'There's never been a better time to restore older musclecars than right now. Entire '69 Camaros are being reproduced, but that doesn't mean that original sheetmetal should be trashed. Original tin is still considered good as gold, so when it came time to resurrect our midwestern-rusted '66 Chevelle's front fenders, we could have gone the repop route with brand-new reproductions. But instead, the fenders were good enough to warrant saving.
We enlisted the help of Mike Paradis, an instructor at West Valley Occupational Center in Woodland Hills, California, which is part of the Los Angeles Unified School District and offers many classes for any student 16 years or older. The class Paradis teaches is the Auto Body Repairer/Fundamentals course, which provides the basics of bodyworking skills and is run as part of the Industrial Technology Education department.
The majority of the work entails trimming and shaping both the original fender and a simpl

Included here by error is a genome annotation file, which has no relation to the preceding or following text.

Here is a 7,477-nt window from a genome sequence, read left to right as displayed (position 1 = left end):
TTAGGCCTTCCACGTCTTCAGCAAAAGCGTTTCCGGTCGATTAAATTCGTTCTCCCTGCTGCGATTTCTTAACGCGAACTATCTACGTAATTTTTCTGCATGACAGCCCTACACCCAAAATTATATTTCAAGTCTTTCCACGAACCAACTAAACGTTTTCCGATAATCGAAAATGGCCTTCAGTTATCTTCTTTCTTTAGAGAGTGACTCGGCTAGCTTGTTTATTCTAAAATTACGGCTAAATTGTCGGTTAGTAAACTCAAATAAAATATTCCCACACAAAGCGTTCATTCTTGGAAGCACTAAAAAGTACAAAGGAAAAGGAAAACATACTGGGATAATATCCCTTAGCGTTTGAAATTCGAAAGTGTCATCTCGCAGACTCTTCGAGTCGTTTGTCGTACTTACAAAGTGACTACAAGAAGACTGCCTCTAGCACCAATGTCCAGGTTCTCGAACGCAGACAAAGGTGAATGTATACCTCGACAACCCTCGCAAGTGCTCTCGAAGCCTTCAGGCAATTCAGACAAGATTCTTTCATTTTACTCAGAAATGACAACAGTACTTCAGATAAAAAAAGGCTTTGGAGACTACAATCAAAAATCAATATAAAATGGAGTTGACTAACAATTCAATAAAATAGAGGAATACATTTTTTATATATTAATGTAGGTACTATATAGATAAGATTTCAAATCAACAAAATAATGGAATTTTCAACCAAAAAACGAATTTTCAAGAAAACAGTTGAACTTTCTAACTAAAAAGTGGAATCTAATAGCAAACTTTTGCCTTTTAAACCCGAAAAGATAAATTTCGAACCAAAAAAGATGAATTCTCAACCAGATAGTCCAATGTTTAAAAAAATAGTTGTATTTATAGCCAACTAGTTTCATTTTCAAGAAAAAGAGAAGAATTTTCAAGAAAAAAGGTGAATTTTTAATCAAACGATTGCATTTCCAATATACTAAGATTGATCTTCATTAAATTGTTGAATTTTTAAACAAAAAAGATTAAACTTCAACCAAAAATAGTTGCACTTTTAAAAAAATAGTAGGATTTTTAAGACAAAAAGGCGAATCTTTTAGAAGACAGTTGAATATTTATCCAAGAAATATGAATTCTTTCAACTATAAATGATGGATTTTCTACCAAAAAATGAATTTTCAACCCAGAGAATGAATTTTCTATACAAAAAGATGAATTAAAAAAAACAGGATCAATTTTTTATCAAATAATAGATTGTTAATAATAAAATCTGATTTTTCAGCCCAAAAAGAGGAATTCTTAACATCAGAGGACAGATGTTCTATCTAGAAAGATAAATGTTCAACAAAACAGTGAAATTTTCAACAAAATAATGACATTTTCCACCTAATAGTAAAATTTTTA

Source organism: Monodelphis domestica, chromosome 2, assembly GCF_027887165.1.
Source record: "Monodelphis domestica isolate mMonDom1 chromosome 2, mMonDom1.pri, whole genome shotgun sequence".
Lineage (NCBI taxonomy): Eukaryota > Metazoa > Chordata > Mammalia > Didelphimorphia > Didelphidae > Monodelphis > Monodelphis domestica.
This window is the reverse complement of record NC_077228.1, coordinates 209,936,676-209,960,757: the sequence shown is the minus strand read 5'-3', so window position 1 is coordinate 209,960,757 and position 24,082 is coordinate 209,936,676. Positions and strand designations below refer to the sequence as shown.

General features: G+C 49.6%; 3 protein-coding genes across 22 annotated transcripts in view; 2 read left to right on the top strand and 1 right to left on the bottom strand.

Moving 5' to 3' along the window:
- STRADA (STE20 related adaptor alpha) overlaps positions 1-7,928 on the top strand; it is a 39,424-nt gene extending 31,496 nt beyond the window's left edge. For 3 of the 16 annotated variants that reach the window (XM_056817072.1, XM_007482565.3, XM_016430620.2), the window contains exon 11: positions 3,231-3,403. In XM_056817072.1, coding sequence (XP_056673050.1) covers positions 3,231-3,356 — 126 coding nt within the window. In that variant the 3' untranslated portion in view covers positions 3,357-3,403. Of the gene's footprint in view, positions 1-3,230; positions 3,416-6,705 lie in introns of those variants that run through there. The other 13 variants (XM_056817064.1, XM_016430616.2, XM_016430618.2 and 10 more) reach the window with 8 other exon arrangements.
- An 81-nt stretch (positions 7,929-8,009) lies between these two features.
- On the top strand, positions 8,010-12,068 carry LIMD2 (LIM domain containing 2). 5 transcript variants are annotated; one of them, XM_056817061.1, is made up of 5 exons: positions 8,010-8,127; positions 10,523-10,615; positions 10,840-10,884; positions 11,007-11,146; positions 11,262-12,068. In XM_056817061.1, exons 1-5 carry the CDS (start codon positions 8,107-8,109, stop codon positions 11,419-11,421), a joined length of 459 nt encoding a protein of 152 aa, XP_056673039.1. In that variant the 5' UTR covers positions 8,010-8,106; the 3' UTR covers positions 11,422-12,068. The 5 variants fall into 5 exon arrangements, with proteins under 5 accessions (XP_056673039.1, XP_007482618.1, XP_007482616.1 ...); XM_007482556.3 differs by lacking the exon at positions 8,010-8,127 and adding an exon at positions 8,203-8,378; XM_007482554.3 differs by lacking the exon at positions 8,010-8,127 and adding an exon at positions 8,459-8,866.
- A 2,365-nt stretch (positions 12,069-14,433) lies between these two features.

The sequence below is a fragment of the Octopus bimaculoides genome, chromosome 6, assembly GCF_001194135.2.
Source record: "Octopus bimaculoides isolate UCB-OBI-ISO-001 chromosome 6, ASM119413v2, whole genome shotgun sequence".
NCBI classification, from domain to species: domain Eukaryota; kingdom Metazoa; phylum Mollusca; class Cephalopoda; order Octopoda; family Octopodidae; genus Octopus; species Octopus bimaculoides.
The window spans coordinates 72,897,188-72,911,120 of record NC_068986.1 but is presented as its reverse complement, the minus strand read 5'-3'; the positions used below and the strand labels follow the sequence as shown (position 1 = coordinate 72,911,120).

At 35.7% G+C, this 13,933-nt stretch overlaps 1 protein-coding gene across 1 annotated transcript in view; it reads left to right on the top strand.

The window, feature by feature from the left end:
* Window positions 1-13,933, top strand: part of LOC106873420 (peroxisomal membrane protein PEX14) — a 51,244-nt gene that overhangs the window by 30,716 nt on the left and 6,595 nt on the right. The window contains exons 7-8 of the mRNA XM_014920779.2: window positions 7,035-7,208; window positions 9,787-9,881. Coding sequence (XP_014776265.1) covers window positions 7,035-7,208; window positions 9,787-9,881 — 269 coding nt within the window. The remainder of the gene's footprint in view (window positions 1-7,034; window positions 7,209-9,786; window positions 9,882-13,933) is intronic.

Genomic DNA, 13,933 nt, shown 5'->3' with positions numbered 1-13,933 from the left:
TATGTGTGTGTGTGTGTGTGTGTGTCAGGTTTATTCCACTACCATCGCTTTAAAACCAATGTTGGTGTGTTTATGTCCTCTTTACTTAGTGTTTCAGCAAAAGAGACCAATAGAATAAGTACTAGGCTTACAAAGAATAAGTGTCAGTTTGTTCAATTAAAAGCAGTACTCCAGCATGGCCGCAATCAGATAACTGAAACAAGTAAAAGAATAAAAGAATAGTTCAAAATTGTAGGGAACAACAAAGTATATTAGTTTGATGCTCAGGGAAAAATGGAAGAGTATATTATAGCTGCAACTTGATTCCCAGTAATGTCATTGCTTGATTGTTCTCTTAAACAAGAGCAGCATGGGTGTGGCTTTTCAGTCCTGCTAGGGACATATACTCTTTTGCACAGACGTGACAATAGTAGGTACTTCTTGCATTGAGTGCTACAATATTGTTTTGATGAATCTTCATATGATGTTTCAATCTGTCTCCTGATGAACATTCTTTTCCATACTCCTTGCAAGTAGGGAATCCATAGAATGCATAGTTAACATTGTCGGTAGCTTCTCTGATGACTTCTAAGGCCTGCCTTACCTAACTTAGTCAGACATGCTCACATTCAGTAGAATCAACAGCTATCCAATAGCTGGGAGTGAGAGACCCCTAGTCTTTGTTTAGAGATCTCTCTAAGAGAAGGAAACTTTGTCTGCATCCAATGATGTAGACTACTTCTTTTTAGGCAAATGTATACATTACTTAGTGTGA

What we started with was a monkey fist-sized rust hole in the bottom of the trailing edge
We purchased two fender-patch panels from National Parts Depot to begin the process. The p
Paradis showed us how to do a simple patch installation on one of our fenders, but we'll be back in later issues with other solid repairs you can do with just the aid of a few simple bodyworking tools and a little bit of fabricating skill.
We'd like to thank the West Valley Occupational Center Principal Richard Wormus, Vice Principal Henry Castillo, and instructor Mike Paradis for allowing us access to the school's autobody repair program. While you can learn quite a bit just by doing, every state and large municipality has post-high school educational programs that offer classes in many different fields, not just bodywork. The fees are generally affordable, and in most cases all you have to supply are your own consumables such as sandpaper, cutoff wheels, and paint. The Internet is the best place to look for programs in your local area, so don't be afraid to take a class.